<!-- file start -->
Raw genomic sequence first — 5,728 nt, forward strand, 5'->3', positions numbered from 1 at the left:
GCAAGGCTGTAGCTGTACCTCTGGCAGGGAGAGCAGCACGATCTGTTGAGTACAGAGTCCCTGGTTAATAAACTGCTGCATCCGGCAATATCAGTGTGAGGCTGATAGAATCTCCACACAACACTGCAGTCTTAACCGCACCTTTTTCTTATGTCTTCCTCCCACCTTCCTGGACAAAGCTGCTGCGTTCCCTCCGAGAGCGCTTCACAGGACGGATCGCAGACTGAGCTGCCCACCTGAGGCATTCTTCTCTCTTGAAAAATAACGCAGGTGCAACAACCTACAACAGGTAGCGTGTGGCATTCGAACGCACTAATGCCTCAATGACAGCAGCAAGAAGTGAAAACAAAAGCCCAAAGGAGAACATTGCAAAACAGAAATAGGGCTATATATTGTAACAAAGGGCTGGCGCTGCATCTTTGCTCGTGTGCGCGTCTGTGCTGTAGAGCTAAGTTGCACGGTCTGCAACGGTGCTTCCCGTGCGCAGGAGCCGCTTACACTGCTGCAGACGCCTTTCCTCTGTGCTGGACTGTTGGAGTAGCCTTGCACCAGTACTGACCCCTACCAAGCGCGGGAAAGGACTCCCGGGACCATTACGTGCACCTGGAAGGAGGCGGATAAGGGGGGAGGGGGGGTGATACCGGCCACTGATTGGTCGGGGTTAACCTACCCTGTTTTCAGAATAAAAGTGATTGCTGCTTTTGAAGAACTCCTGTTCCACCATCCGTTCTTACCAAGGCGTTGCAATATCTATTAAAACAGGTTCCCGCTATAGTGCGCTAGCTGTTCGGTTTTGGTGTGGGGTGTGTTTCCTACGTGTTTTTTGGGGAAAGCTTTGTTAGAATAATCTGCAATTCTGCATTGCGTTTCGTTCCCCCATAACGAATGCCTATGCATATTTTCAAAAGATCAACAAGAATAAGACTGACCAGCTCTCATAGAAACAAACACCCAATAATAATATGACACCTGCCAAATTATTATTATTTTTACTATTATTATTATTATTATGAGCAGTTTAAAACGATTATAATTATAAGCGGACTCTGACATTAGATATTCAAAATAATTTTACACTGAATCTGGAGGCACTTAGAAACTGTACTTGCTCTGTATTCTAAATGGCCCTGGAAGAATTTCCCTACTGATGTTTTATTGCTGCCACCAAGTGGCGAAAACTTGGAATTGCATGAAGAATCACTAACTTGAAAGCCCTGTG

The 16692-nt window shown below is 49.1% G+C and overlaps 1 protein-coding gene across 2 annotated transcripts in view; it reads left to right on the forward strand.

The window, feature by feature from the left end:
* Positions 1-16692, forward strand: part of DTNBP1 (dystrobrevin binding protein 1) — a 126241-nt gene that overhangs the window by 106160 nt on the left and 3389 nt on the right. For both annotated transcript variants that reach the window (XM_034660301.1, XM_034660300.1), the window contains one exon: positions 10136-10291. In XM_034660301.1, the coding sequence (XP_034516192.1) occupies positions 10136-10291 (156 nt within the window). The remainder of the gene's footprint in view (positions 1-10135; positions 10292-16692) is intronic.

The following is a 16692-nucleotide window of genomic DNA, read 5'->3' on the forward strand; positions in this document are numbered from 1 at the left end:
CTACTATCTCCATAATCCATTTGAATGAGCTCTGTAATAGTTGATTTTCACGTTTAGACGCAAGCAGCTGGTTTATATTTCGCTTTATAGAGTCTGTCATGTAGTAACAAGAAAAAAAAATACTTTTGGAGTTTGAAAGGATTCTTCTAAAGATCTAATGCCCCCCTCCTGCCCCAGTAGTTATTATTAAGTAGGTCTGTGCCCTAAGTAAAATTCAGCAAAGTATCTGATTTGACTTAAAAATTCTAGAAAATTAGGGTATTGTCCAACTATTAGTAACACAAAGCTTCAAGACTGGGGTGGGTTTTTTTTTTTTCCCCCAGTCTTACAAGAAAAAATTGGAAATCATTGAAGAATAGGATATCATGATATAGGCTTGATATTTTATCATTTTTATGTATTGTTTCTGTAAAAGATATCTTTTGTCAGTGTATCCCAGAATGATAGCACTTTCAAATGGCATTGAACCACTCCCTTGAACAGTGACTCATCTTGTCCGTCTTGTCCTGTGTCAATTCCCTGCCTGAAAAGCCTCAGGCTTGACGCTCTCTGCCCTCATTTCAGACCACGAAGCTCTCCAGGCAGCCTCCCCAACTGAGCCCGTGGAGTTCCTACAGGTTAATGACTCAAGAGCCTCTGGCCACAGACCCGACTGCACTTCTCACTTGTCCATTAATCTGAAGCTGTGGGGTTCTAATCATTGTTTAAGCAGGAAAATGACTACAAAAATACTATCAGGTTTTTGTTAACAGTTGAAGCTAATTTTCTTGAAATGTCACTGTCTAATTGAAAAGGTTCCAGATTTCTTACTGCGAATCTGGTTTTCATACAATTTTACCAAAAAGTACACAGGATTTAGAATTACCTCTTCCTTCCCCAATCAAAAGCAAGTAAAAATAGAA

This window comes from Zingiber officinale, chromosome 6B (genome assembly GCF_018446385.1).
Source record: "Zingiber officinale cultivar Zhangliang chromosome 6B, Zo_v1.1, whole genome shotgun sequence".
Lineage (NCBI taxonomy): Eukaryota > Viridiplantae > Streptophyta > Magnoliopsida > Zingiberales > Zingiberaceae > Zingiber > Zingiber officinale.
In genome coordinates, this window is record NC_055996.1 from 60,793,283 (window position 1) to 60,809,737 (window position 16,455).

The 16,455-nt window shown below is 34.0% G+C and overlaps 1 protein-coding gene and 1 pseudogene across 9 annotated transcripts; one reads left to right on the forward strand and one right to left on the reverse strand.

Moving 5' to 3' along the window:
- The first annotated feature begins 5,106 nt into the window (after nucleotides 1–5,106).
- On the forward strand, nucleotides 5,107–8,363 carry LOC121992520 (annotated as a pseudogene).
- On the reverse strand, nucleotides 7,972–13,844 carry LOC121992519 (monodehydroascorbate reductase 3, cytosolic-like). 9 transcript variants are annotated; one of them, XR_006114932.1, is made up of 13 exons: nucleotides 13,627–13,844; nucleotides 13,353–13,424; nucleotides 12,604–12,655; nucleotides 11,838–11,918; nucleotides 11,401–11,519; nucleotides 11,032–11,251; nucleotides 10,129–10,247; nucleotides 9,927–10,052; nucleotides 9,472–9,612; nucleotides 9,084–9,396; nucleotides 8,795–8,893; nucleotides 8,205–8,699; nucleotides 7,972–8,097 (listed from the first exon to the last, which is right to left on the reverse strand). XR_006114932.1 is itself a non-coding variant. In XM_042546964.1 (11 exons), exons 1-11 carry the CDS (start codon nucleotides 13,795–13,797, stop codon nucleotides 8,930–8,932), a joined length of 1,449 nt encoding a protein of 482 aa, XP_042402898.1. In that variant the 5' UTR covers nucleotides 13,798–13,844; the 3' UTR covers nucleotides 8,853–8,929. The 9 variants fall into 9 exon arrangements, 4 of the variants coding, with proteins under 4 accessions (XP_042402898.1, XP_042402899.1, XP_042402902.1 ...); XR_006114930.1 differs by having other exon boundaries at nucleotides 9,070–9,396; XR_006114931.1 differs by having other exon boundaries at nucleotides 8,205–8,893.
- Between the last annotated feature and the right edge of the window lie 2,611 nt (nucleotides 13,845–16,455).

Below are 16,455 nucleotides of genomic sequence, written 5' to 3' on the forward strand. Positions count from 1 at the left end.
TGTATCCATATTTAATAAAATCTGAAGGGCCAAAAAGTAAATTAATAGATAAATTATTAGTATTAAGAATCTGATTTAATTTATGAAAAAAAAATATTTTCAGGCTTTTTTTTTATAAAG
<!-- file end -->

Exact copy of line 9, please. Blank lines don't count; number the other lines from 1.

Source record: "Zingiber officinale cultivar Zhangliang chromosome 6B, Zo_v1.1, whole genome shotgun sequence".